For the Mentally Ill, the Workplace Can Be a Stepping Stone to Improvement

A new survey shows that only one in three employers will hire mentally disabled workers. But those workers say the opportunity is invaluable to their recovery.

Haim Bior
Haim Bior
Haim Bior
Haim Bior

At age 5, after suffering abuse at home, Tomer Yosef was diagnosed with a personality disorder. He subsequently sank into depression, unable to leave the house or function normally. He grew up in foster homes and boarding schools and didn't receive treatment for his condition. As a result, it deteriorated.

Despite all this, Yosef, now 41, managed to work for ten years at Tnuva, the Israeli dairy company, and another four at the Schindler Nechushtan elevator company. There his condition worsened and he was moved frequently between departments and went on a number of unplanned leaves.

In 2004, with the encouragement of friends, he started a rehabilitation program and was hospitalized for two years. Simultaneously, he contacted Enosh, a non-profit organization that helps the mentally disabled integrate into society and find work. The organization found him accommodations in Kfar Saba and placed him in a labor pool, where he found work in a ceramics studio, earning NIS 500-600 a month.

A few months ago, Yosef went a step further. “I looked for a permanent job in the mental health area, and worked as a counsellor for people undergoing treatment," he says, though he left after a while when he realized the exposure to other mentally ill people had a "bad impact" on him. Now he works at Elite’s Bar Cafe in Ramat Hasharon, a job that Enosh helped him find.

“Only the owner and the shift manager there know I have a disability and customers don’t notice," he says. “I’m treated like any other employee. I’m corrected when it’s required, but also get praised at times. I work with two or three other employees every shift, and I’m very connected to them. In addition, I make NIS 5,000 a month, more than I did previously."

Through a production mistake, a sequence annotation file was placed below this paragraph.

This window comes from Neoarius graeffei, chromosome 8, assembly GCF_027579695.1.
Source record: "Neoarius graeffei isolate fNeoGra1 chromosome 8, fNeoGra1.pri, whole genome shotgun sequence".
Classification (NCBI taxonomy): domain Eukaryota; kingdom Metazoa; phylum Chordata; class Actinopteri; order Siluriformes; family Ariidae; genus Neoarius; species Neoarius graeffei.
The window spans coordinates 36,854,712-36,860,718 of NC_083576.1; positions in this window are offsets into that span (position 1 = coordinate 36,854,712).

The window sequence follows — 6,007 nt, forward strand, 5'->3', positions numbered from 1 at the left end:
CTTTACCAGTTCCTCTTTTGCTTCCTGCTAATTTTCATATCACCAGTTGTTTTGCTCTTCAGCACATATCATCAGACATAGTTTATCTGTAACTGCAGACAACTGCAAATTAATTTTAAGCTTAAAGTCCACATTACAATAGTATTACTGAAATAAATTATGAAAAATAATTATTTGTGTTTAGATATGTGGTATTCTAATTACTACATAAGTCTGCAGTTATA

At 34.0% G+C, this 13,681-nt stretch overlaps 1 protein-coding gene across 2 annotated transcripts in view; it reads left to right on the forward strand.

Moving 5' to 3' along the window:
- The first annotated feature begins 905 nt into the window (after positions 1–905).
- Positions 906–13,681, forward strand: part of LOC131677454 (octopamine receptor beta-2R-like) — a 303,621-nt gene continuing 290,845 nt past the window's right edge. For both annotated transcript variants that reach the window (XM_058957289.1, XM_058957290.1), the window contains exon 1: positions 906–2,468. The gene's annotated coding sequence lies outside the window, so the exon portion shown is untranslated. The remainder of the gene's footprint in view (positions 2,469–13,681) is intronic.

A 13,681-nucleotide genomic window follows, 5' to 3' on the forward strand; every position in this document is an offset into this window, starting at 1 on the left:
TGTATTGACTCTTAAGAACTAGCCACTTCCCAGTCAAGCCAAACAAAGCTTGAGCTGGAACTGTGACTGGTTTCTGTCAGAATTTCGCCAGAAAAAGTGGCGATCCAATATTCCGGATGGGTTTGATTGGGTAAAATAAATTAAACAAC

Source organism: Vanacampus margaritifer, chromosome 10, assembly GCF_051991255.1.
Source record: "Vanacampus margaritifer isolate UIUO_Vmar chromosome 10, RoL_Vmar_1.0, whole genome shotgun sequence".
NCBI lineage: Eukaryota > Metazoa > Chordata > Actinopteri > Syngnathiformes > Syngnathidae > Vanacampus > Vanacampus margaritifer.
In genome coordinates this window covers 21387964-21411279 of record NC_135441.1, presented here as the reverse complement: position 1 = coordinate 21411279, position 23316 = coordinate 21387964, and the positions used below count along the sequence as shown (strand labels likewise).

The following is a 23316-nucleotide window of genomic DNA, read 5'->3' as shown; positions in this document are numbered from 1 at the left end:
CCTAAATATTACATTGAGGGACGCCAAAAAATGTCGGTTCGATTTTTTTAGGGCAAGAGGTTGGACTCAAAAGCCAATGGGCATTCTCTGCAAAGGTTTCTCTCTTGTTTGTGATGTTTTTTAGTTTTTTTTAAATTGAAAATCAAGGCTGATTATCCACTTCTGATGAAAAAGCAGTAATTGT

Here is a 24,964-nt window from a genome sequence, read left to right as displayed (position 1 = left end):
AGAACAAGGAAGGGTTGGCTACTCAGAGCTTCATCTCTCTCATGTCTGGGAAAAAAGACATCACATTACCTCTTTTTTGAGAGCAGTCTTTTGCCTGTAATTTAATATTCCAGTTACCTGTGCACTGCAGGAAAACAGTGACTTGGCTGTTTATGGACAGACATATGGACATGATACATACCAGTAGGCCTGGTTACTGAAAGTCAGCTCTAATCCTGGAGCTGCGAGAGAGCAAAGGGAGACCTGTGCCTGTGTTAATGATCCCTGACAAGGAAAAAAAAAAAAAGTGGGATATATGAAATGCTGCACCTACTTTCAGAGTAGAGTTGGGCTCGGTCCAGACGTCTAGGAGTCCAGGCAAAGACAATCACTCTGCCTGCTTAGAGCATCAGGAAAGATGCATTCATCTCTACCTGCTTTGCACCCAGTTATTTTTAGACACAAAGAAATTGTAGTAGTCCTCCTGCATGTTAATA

This kind of integration requires an understanding and accommodating employer, which, a new survey by Enosh suggests, is not always easy to find.

The results, which include data from 500 employers, show very poor awareness of the diversity of their employees, and little willingness to employ people with a mental disability. Only 37 percent of respondents said they would employ such a person at their workplace or home and only 41 percent thought that mentally disabled people can integrate into society and live a normal life. Additionally, five percent said that they'd be bothered if a mentally ill person served them in a restaurant or cafe.

“The survey indicates that employers are reluctant to employ the mentally disabled out of concern that they will miss work too often or not be committed enough to their jobs," says Hila Hadas, director of Enosh. “They also worry that these employees may be seriously affected if they're fired, and that they themselves may be subject to harsh public criticism."

Wonderful things in the right places

Nava, 54, had a breakdown at age 22 when her partner left her 2 weeks before their wedding. “I felt like I’d lost everything and I became mentally ill," she recalls. “This may be hereditary, since my mother also suffered from deep depression. My father was my only support for many years. He encouraged me to seek employment."

She worked for three years as a typist at the Tel Aviv District Court but suffered another breakdown when her father was diagnosed with cancer. She contacted Enosh and was employed there as a typist, not as part of a rehabilitation program, earning minimum wages. Several months ago her position was cut and she soon found work at a call center for a private company. Like Yosef, she believes that people with a mental disability can integrate into a workplace with non-disabled people, although she is more reserved about this. “Mentally disabled people can fill any job on the market if they are in remission and remain stable for shorter or longer periods," she says.